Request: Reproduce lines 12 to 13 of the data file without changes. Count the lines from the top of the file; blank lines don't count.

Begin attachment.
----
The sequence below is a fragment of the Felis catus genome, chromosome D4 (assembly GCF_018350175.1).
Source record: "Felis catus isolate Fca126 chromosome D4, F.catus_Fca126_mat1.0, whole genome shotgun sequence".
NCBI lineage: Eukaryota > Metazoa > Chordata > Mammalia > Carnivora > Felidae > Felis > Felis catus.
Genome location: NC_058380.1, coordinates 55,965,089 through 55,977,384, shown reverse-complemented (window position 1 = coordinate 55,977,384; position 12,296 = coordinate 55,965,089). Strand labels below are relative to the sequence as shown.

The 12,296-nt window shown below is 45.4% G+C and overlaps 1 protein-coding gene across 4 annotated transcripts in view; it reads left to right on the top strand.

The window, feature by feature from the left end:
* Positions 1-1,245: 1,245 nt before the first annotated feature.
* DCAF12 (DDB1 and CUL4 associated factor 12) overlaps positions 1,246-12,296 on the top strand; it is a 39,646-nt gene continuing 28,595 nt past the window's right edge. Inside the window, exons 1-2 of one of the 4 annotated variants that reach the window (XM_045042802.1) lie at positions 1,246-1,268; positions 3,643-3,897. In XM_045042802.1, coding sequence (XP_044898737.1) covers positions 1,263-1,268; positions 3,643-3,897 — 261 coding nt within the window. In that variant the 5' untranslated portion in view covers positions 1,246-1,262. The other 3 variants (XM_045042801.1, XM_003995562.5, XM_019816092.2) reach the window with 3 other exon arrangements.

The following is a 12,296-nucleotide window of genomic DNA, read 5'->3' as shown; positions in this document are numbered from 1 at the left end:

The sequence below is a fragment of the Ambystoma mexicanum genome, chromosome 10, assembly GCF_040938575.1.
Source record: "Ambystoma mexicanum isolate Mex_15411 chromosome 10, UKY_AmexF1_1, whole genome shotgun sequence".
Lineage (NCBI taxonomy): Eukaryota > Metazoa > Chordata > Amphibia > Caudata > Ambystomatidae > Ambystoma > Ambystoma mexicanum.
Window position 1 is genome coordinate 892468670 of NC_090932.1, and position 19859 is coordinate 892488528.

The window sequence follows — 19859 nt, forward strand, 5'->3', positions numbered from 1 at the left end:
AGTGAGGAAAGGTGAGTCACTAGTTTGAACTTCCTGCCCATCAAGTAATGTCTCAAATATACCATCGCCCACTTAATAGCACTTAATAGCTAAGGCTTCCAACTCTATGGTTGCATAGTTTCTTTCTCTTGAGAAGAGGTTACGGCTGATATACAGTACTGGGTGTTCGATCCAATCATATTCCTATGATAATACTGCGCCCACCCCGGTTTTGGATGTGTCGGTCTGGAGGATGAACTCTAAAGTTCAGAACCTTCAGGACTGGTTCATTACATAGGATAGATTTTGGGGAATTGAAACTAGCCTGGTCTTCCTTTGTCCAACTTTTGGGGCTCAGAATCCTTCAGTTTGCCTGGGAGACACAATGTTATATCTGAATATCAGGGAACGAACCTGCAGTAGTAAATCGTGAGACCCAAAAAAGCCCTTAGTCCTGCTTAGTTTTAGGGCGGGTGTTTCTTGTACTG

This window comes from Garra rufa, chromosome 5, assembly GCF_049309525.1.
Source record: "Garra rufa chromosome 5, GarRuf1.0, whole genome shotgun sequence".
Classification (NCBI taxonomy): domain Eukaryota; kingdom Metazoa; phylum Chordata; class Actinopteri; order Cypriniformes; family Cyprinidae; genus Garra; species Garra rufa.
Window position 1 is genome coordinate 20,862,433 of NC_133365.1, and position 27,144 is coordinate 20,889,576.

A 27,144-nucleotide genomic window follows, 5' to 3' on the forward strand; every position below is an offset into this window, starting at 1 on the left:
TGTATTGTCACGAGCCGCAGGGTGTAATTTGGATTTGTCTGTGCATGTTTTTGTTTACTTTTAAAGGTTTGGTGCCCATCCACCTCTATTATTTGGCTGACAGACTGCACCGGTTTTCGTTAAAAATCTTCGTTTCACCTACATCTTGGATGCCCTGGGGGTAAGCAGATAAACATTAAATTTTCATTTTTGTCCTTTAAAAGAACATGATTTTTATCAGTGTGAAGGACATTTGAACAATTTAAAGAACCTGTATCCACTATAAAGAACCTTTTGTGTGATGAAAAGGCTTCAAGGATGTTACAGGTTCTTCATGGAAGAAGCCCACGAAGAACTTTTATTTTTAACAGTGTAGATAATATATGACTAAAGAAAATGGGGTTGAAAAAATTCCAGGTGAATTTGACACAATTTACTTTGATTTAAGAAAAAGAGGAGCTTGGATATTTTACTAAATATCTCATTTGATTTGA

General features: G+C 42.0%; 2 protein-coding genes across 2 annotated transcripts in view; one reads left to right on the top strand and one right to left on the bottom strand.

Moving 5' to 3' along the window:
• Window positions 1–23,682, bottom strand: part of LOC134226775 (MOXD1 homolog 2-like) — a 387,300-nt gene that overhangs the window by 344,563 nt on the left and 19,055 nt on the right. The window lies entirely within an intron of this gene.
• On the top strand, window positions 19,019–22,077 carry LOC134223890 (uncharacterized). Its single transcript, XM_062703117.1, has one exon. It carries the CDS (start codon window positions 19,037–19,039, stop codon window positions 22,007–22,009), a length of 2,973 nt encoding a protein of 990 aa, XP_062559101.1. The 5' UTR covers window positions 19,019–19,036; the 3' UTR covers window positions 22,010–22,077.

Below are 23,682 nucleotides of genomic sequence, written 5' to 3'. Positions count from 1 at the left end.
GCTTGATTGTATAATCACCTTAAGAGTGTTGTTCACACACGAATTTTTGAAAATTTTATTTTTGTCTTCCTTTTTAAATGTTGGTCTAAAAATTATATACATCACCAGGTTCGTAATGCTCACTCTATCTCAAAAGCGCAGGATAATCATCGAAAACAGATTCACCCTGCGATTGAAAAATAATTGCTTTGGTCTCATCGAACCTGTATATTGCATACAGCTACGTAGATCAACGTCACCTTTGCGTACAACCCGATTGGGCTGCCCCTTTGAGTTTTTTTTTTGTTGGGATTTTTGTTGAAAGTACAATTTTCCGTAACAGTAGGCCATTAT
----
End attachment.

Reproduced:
Lineage (NCBI taxonomy): Eukaryota > Metazoa > Chordata > Amphibia > Caudata > Ambystomatidae > Ambystoma > Ambystoma mexicanum.
Window position 1 is genome coordinate 892468670 of NC_090932.1, and position 19859 is coordinate 892488528.